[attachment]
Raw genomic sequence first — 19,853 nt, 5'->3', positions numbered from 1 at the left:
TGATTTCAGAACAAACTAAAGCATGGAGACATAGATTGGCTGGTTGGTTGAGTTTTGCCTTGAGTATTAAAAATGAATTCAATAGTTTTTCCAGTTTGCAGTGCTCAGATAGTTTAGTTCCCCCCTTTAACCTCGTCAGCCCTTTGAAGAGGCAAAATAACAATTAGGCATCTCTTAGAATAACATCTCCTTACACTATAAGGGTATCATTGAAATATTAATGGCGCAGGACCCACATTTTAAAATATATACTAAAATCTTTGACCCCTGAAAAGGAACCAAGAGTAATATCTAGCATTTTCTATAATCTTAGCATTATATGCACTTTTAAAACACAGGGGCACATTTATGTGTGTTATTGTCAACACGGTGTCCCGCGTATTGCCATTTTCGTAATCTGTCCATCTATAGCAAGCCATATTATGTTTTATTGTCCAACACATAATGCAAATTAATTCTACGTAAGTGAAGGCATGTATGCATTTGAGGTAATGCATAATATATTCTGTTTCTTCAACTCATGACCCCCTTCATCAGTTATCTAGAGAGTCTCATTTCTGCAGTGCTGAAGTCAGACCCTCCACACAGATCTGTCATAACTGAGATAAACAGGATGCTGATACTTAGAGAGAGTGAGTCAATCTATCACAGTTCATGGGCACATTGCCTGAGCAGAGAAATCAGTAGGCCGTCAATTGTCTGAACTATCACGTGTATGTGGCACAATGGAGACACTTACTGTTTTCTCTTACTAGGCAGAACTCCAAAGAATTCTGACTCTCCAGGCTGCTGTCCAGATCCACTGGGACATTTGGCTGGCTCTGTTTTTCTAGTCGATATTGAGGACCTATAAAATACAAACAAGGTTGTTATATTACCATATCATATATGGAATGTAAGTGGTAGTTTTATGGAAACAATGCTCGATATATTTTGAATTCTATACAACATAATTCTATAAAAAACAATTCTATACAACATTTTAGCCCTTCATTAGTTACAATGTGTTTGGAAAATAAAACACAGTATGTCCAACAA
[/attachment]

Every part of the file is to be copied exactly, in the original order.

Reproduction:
Raw genomic sequence first — 19,853 nt, 5'->3', positions numbered from 1 at the left:
TGATTTCAGAACAAACTAAAGCATGGAGACATAGATTGGCTGGTTGGTTGAGTTTTGCCTTGAGTATTAAAAATGAATTCAATAGTTTTTCCAGTTTGCAGTGCTCAGATAGTTTAGTTCCCCCCTTTAACCTCGTCAGCCCTTTGAAGAGGCAAAATAACAATTAGGCATCTCTTAGAATAACATCTCCTTACACTATAAGGGTATCATTGAAATATTAATGGCGCAGGACCCACATTTTAAAATATATACTAAAATCTTTGACCCCTGAAAAGGAACCAAGAGTAATATCTAGCATTTTCTATAATCTTAGCATTATATGCACTTTTAAAACACAGGGGCACATTTATGTGTGTTATTGTCAACACGGTGTCCCGCGTATTGCCATTTTCGTAATCTGTCCATCTATAGCAAGCCATATTATGTTTTATTGTCCAACACATAATGCAAATTAATTCTACGTAAGTGAAGGCATGTATGCATTTGAGGTAATGCATAATATATTCTGTTTCTTCAACTCATGACCCCCTTCATCAGTTATCTAGAGAGTCTCATTTCTGCAGTGCTGAAGTCAGACCCTCCACACAGATCTGTCATAACTGAGATAAACAGGATGCTGATACTTAGAGAGAGTGAGTCAATCTATCACAGTTCATGGGCACATTGCCTGAGCAGAGAAATCAGTAGGCCGTCAATTGTCTGAACTATCACGTGTATGTGGCACAATGGAGACACTTACTGTTTTCTCTTACTAGGCAGAACTCCAAAGAATTCTGACTCTCCAGGCTGCTGTCCAGATCCACTGGGACATTTGGCTGGCTCTGTTTTTCTAGTCGATATTGAGGACCTATAAAATACAAACAAGGTTGTTATATTACCATATCATATATGGAATGTAAGTGGTAGTTTTATGGAAACAATGCTCGATATATTTTGAATTCTATACAACATAATTCTATAAAAAACAATTCTATACAACATTTTAGCCCTTCATTAGTTACAATGTGTTTGGAAAATAAAACACAGTATGTCCAACAA